Learning Sciences of Change

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Archive for the ‘Agriculture’ Category

Europe’s First Farmers and Europe’s Last Hunter/Gatherers

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“Our analysis shows that there is no direct continuity between hunter-gatherers and farmers in Central Europe,” says Prof Joachim Burger. “As the hunter-gatherers were there first, the farmers must have immigrated into the area.”

The study identifies the Carpathian Basin as the origin for early Central European farmers. “It seems that farmers of the Linearbandkeramik culture immigrated from what is modern day Hungary around 7,500 years ago into Central Europe, initially without mixing with local hunter gatherers,” says Barbara Bramanti, first author of the study. “This is surprising, because there were cultural contacts between the locals and the immigrants, but, it appears, no genetic exchange of women.”

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Written by learningchange

20/11/2011 at 04:24

Posted in Agriculture

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Hunters Versus Farmers In The Neolithic Period

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Between 8,000 and 9,000 years ago, the first farmers from Asia were already cultivating land in what is now Greece, according to archaeological remains, but in places like the United Kingdom, Denmark and Northern Germany farming did not happen until around 3,000 years later.

One of the most significant socioeconomic changes in the history of humanity started taking place around 10,000 years ago, when the Near East went from an economy based on hunting and gathering (Mesolithic) to another kind on agriculture (Neolithic) and farming rapidly entered the Balkan Peninsula and then advanced gradually throughout the rest of Europe.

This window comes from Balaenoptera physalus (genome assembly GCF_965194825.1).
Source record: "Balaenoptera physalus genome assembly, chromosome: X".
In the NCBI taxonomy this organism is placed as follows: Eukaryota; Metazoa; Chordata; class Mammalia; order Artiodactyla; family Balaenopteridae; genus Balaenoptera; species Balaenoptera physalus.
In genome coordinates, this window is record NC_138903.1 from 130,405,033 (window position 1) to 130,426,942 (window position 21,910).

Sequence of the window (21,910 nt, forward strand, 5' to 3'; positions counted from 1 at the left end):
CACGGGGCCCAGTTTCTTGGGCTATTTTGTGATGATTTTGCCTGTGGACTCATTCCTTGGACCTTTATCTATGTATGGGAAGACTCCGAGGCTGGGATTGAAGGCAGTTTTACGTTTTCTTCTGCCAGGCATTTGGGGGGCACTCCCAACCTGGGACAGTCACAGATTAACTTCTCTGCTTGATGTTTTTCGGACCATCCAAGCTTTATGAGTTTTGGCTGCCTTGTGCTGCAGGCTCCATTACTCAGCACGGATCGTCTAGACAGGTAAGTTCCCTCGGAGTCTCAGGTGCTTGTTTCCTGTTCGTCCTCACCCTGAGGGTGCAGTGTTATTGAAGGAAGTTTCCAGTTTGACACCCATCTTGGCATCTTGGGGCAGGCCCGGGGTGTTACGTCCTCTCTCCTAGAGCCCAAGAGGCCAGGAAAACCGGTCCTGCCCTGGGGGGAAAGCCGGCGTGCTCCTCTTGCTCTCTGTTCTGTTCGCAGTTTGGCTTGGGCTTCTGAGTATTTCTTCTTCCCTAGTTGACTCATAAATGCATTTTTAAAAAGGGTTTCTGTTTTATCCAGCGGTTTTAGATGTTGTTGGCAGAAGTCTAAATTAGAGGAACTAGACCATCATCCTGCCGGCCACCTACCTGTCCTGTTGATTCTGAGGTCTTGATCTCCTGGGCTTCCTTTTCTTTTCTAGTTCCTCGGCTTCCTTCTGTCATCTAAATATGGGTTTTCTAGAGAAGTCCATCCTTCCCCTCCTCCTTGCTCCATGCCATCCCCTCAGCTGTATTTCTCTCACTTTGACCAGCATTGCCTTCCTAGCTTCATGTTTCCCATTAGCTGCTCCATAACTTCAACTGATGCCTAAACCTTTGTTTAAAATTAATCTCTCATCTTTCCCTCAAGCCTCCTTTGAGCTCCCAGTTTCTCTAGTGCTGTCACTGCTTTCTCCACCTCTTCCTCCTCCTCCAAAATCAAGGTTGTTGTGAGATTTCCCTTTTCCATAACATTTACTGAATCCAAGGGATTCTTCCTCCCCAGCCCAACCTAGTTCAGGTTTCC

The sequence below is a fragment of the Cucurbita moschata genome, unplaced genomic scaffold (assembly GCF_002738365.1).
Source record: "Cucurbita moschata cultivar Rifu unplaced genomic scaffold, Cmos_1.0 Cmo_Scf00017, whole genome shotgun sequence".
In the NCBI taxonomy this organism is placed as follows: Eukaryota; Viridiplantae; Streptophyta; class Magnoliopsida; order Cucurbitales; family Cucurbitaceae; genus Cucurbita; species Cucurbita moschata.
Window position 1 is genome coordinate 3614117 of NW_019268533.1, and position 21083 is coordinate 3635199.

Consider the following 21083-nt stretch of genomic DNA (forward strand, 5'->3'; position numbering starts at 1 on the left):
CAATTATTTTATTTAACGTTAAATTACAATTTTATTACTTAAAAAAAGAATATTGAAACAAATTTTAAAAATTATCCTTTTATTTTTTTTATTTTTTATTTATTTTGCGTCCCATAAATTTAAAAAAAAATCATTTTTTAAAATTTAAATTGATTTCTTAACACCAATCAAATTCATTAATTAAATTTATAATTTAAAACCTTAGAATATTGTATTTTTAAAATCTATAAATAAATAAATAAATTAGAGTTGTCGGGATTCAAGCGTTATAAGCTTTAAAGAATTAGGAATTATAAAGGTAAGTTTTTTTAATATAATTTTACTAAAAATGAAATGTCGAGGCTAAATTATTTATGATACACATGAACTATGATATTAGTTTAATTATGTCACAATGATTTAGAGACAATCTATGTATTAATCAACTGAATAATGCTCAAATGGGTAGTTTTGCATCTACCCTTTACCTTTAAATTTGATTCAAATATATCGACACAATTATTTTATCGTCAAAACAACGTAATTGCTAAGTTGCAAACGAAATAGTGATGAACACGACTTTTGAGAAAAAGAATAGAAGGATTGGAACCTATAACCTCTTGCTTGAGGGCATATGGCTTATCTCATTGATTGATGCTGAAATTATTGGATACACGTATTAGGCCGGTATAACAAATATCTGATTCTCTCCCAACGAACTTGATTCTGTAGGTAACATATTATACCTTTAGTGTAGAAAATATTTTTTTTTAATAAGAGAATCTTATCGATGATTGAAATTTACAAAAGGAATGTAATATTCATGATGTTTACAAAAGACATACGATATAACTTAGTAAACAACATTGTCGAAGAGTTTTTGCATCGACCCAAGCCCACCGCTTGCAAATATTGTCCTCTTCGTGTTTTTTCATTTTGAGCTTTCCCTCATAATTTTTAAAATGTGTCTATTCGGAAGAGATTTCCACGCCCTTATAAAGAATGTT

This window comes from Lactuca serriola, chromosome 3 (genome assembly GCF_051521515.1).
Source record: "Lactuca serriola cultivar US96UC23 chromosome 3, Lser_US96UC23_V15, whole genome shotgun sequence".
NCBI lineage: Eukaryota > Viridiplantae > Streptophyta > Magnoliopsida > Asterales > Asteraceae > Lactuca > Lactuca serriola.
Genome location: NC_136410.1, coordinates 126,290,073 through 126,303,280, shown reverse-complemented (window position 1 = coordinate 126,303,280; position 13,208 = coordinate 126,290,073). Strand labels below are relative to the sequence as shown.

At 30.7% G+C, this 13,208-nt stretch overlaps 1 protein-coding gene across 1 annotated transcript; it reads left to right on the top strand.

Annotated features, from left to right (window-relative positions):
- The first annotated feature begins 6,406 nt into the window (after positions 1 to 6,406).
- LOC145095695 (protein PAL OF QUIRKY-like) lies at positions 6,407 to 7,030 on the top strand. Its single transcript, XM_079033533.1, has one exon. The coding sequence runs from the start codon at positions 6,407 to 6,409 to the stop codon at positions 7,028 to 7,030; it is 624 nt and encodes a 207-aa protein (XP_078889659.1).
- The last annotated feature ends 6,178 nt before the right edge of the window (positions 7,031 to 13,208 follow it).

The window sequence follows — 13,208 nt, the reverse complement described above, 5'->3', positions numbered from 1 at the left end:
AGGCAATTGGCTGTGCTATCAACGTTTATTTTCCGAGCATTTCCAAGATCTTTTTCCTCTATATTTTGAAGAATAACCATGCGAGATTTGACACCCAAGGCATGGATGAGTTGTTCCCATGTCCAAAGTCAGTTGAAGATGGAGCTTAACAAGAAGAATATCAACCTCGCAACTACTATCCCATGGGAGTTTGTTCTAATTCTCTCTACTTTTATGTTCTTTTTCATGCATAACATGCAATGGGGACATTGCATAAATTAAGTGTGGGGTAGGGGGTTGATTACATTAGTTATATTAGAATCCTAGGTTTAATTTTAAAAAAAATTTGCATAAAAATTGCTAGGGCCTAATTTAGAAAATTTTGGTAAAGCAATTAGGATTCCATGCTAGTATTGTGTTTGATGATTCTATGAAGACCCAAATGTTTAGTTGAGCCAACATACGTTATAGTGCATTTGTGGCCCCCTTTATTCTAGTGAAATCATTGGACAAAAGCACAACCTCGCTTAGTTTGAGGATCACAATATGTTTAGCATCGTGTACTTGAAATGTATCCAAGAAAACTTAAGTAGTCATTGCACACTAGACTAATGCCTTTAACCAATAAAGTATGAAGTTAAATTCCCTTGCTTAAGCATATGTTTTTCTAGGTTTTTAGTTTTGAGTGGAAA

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Written by learningchange

20/11/2011 at 04:16

Posted in Agriculture

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The Baltic’s Gradual Transition To Agriculture

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When domesticated agriculture was invented, it took off and revolutionized human expansion but a study of ceramic pots from 15 sites dating to around 4,000 B.C. shows humans may have undergone a gradual rather than an abrupt transition from fishing, hunting and gathering to farming. The researchers analyzed the cooking residues preserved in 133 ceramic vessels from the Western Baltic regions of Northern Europe to establish whether these residues were from terrestrial, marine or freshwater organisms.

The research team found that fish and other aquatic resources continued to be exploited after the advent of farming and domestication, with pots from coastal locations containing residues enriched in a form of carbon found in marine organisms.

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Written by learningchange

20/11/2011 at 03:47

Posted in Agriculture

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